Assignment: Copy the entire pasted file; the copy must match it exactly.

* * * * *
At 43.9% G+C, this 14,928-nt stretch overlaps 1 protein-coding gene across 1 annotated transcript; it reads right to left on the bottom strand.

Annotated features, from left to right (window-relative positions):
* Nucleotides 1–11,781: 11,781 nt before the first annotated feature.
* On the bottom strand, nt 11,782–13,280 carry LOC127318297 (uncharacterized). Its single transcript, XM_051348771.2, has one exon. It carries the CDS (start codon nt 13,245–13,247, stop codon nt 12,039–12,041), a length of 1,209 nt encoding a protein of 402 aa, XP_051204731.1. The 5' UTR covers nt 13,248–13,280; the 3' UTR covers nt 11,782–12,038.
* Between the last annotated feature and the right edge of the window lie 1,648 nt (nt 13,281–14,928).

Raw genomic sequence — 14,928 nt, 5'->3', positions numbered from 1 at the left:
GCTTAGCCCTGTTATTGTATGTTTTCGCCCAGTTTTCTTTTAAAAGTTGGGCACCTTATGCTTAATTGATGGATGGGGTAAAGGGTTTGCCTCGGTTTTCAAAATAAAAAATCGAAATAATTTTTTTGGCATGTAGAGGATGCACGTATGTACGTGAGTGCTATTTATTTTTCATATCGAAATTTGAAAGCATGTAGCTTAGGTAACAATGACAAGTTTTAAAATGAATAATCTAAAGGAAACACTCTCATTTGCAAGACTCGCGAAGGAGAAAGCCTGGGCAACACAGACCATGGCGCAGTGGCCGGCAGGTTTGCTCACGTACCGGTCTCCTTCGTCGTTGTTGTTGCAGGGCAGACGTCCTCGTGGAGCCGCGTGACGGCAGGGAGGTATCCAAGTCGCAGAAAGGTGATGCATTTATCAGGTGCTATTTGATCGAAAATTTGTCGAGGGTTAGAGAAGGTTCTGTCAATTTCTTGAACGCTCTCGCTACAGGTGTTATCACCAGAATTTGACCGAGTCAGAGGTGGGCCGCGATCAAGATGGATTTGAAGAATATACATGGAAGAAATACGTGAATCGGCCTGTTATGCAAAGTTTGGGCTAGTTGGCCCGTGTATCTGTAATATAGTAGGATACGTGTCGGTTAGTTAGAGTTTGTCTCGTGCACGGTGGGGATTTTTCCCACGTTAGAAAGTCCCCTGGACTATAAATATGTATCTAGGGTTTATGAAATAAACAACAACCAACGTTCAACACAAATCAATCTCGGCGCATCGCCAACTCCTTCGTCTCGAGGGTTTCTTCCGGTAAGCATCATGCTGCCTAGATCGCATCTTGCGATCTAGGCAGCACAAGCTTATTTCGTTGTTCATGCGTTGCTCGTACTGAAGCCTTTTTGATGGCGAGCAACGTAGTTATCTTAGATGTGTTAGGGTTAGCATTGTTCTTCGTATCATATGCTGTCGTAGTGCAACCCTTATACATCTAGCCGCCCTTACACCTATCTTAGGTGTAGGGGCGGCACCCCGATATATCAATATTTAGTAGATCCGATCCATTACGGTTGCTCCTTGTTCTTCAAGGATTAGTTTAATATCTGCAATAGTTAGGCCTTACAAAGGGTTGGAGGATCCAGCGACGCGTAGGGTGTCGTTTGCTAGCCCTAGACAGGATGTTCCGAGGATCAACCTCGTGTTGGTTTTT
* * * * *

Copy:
At 43.9% G+C, this 14,928-nt stretch overlaps 1 protein-coding gene across 1 annotated transcript; it reads right to left on the bottom strand.

Annotated features, from left to right (window-relative positions):
* Nucleotides 1–11,781: 11,781 nt before the first annotated feature.
* On the bottom strand, nt 11,782–13,280 carry LOC127318297 (uncharacterized). Its single transcript, XM_051348771.2, has one exon. It carries the CDS (start codon nt 13,245–13,247, stop codon nt 12,039–12,041), a length of 1,209 nt encoding a protein of 402 aa, XP_051204731.1. The 5' UTR covers nt 13,248–13,280; the 3' UTR covers nt 11,782–12,038.
* Between the last annotated feature and the right edge of the window lie 1,648 nt (nt 13,281–14,928).

Raw genomic sequence — 14,928 nt, 5'->3', positions numbered from 1 at the left:
GCTTAGCCCTGTTATTGTATGTTTTCGCCCAGTTTTCTTTTAAAAGTTGGGCACCTTATGCTTAATTGATGGATGGGGTAAAGGGTTTGCCTCGGTTTTCAAAATAAAAAATCGAAATAATTTTTTTGGCATGTAGAGGATGCACGTATGTACGTGAGTGCTATTTATTTTTCATATCGAAATTTGAAAGCATGTAGCTTAGGTAACAATGACAAGTTTTAAAATGAATAATCTAAAGGAAACACTCTCATTTGCAAGACTCGCGAAGGAGAAAGCCTGGGCAACACAGACCATGGCGCAGTGGCCGGCAGGTTTGCTCACGTACCGGTCTCCTTCGTCGTTGTTGTTGCAGGGCAGACGTCCTCGTGGAGCCGCGTGACGGCAGGGAGGTATCCAAGTCGCAGAAAGGTGATGCATTTATCAGGTGCTATTTGATCGAAAATTTGTCGAGGGTTAGAGAAGGTTCTGTCAATTTCTTGAACGCTCTCGCTACAGGTGTTATCACCAGAATTTGACCGAGTCAGAGGTGGGCCGCGATCAAGATGGATTTGAAGAATATACATGGAAGAAATACGTGAATCGGCCTGTTATGCAAAGTTTGGGCTAGTTGGCCCGTGTATCTGTAATATAGTAGGATACGTGTCGGTTAGTTAGAGTTTGTCTCGTGCACGGTGGGGATTTTTCCCACGTTAGAAAGTCCCCTGGACTATAAATATGTATCTAGGGTTTATGAAATAAACAACAACCAACGTTCAACACAAATCAATCTCGGCGCATCGCCAACTCCTTCGTCTCGAGGGTTTCTTCCGGTAAGCATCATGCTGCCTAGATCGCATCTTGCGATCTAGGCAGCACAAGCTTATTTCGTTGTTCATGCGTTGCTCGTACTGAAGCCTTTTTGATGGCGAGCAACGTAGTTATCTTAGATGTGTTAGGGTTAGCATTGTTCTTCGTATCATATGCTGTCGTAGTGCAACCCTTATACATCTAGCCGCCCTTACACCTATCTTAGGTGTAGGGGCGGCACCCCGATATATCAATATTTAGTAGATCCGATCCATTACGGTTGCTCCTTGTTCTTCAAGGATTAGTTTAATATCTGCAATAGTTAGGCCTTACAAAGGGTTGGAGGATCCAGCGACGCGTAGGGTGTCGTTTGCTAGCCCTAGACAGGATGTTCCGAGGATCAACCTCGTGTTGGTTTTT